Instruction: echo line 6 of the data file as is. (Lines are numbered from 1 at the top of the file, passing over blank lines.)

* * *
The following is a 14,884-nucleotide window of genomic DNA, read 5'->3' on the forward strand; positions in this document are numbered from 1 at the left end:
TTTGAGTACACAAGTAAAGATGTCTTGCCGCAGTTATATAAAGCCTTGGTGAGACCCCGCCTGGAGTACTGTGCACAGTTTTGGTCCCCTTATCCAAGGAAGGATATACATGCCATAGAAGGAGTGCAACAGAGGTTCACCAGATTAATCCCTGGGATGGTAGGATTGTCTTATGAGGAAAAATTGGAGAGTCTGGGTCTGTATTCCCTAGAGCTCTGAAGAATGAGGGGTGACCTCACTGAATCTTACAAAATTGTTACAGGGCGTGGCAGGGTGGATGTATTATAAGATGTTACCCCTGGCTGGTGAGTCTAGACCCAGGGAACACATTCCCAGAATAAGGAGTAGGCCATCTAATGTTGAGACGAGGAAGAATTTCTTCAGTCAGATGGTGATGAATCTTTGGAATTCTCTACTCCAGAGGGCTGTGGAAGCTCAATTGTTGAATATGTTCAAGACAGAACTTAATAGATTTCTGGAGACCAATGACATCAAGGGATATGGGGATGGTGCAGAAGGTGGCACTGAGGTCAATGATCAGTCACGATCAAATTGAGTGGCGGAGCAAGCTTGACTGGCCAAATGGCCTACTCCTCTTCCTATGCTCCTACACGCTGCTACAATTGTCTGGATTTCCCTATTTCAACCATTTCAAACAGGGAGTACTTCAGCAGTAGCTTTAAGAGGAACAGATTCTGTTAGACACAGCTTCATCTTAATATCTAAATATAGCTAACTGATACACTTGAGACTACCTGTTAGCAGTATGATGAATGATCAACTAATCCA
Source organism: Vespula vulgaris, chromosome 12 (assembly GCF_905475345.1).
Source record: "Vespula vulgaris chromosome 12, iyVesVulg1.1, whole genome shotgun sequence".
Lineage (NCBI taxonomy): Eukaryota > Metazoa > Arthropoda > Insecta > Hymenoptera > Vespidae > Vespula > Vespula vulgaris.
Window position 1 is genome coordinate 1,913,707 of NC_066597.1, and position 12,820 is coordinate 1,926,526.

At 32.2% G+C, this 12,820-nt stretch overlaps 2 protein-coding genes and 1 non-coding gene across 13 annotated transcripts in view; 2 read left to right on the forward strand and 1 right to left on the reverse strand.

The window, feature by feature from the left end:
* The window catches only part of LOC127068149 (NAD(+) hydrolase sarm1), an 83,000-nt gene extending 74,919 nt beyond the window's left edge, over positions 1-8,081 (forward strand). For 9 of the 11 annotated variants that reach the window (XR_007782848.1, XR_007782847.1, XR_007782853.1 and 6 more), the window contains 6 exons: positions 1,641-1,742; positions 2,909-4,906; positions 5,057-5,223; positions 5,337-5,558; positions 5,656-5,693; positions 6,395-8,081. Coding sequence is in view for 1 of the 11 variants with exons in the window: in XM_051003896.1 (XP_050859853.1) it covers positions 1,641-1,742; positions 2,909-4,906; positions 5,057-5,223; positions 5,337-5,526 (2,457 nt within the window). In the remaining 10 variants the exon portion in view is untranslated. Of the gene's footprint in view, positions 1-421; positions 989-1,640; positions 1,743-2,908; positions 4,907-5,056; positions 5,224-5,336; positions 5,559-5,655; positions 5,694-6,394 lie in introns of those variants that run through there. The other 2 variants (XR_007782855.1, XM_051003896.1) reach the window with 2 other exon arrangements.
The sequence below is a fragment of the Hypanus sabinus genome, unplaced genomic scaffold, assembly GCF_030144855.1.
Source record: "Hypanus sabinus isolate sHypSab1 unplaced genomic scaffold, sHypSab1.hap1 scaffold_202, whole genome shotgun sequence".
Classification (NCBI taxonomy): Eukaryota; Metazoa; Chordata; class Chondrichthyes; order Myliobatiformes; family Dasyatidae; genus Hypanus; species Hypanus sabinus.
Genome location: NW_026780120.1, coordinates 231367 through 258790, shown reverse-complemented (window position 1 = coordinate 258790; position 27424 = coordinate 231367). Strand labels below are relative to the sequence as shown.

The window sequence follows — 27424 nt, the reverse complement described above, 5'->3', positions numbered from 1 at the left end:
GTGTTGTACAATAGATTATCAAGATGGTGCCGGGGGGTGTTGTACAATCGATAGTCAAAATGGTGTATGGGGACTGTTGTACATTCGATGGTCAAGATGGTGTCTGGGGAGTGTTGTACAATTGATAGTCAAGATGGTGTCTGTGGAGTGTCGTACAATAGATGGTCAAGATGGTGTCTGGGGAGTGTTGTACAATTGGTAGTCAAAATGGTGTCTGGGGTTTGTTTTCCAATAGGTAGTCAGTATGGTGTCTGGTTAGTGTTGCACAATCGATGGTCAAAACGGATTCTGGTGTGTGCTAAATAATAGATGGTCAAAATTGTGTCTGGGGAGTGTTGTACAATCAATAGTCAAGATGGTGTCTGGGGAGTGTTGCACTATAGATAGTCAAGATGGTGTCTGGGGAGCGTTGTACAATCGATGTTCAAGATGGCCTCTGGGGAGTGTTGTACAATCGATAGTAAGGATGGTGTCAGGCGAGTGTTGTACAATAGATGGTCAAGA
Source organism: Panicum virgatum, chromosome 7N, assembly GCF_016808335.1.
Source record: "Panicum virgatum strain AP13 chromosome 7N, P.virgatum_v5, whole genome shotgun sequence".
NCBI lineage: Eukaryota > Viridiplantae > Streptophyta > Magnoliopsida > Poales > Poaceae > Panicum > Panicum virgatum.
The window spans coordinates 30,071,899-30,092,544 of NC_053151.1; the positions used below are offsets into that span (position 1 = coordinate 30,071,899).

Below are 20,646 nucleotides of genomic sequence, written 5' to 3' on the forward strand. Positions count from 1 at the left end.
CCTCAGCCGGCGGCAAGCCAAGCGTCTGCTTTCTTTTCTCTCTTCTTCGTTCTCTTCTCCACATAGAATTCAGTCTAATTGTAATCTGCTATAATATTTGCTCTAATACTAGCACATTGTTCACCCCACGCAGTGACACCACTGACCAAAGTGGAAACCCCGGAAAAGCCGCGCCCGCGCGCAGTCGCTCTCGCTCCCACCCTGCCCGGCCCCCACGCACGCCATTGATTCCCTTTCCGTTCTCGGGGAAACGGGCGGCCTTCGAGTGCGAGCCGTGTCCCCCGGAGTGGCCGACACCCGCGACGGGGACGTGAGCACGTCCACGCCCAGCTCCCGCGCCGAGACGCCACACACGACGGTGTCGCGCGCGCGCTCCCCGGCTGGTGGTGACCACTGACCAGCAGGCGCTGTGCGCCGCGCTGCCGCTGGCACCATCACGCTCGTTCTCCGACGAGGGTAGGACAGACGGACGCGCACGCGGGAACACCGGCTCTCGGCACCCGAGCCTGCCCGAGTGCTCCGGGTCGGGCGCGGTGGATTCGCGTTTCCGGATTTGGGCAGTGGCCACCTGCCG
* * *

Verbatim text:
Window position 1 is genome coordinate 1,913,707 of NC_066597.1, and position 12,820 is coordinate 1,926,526.